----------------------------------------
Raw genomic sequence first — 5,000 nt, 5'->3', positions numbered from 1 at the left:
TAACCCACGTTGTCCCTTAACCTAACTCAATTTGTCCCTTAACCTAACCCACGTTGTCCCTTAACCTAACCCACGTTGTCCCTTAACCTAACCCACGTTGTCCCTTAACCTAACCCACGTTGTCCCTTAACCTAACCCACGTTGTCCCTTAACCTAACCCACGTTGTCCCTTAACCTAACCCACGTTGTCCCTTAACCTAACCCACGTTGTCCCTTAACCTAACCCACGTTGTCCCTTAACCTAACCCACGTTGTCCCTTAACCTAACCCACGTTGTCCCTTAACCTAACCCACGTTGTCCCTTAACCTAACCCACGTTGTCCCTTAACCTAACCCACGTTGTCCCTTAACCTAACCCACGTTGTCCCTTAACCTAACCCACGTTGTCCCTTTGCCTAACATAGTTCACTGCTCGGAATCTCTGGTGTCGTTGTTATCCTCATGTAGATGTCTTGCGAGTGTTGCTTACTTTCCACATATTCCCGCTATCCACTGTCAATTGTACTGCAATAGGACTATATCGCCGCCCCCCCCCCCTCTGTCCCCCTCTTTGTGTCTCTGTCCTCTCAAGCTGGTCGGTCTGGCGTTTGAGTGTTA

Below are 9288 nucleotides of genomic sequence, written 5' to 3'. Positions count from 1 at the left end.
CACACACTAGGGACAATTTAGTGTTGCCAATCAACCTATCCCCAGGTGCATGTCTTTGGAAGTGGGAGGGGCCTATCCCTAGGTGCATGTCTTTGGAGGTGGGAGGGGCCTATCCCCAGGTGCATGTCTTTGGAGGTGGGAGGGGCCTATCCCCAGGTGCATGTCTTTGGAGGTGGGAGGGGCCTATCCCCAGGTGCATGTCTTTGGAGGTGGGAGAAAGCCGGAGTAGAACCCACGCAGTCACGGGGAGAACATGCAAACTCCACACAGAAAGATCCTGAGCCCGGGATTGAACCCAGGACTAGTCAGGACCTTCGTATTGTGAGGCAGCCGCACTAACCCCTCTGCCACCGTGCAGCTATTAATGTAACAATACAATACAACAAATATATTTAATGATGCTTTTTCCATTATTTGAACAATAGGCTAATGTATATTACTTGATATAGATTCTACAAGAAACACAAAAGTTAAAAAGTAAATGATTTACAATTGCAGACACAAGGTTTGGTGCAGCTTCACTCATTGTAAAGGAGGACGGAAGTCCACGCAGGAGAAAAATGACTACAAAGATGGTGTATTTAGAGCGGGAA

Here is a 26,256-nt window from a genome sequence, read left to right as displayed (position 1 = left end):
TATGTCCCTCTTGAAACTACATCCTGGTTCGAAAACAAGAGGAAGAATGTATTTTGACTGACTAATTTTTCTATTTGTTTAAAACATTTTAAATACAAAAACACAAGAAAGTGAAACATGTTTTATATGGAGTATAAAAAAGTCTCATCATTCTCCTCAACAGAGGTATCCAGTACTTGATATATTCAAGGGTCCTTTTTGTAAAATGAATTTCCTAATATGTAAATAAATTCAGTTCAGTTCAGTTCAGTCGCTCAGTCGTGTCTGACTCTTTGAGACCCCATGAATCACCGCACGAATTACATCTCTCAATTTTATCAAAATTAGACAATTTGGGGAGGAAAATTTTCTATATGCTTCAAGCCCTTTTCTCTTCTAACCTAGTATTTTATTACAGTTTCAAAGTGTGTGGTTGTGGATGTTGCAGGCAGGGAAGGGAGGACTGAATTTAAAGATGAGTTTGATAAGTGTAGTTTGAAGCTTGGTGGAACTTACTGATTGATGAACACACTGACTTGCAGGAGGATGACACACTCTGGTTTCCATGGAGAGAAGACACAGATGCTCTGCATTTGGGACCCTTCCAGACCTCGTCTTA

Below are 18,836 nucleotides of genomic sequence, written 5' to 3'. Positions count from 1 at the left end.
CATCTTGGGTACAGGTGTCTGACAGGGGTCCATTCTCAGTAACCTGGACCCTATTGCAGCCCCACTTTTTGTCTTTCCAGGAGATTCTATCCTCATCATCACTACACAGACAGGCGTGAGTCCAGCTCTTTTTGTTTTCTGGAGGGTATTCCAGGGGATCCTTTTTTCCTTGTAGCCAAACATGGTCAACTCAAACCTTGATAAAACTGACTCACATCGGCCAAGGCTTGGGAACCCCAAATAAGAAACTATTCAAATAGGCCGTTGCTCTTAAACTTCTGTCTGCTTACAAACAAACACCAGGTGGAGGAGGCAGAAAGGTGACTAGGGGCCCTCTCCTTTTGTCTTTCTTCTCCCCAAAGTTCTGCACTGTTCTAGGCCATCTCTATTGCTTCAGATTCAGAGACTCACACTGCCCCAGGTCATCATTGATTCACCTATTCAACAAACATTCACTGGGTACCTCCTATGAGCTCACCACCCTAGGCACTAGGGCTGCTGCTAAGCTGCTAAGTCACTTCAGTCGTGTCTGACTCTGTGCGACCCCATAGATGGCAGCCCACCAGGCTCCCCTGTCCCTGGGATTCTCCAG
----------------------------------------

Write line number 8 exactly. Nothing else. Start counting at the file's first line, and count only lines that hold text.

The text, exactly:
CATCTTGGGTACAGGTGTCTGACAGGGGTCCATTCTCAGTAACCTGGACCCTATTGCAGCCCCACTTTTTGTCTTTCCAGGAGATTCTATCCTCATCATCACTACACAGACAGGCGTGAGTCCAGCTCTTTTTGTTTTCTGGAGGGTATTCCAGGGGATCCTTTTTTCCTTGTAGCCAAACATGGTCAACTCAAACCTTGATAAAACTGACTCACATCGGCCAAGGCTTGGGAACCCCAAATAAGAAACTATTCAAATAGGCCGTTGCTCTTAAACTTCTGTCTGCTTACAAACAAACACCAGGTGGAGGAGGCAGAAAGGTGACTAGGGGCCCTCTCCTTTTGTCTTTCTTCTCCCCAAAGTTCTGCACTGTTCTAGGCCATCTCTATTGCTTCAGATTCAGAGACTCACACTGCCCCAGGTCATCATTGATTCACCTATTCAACAAACATTCACTGGGTACCTCCTATGAGCTCACCACCCTAGGCACTAGGGCTGCTGCTAAGCTGCTAAGTCACTTCAGTCGTGTCTGACTCTGTGCGACCCCATAGATGGCAGCCCACCAGGCTCCCCTGTCCCTGGGATTCTCCAG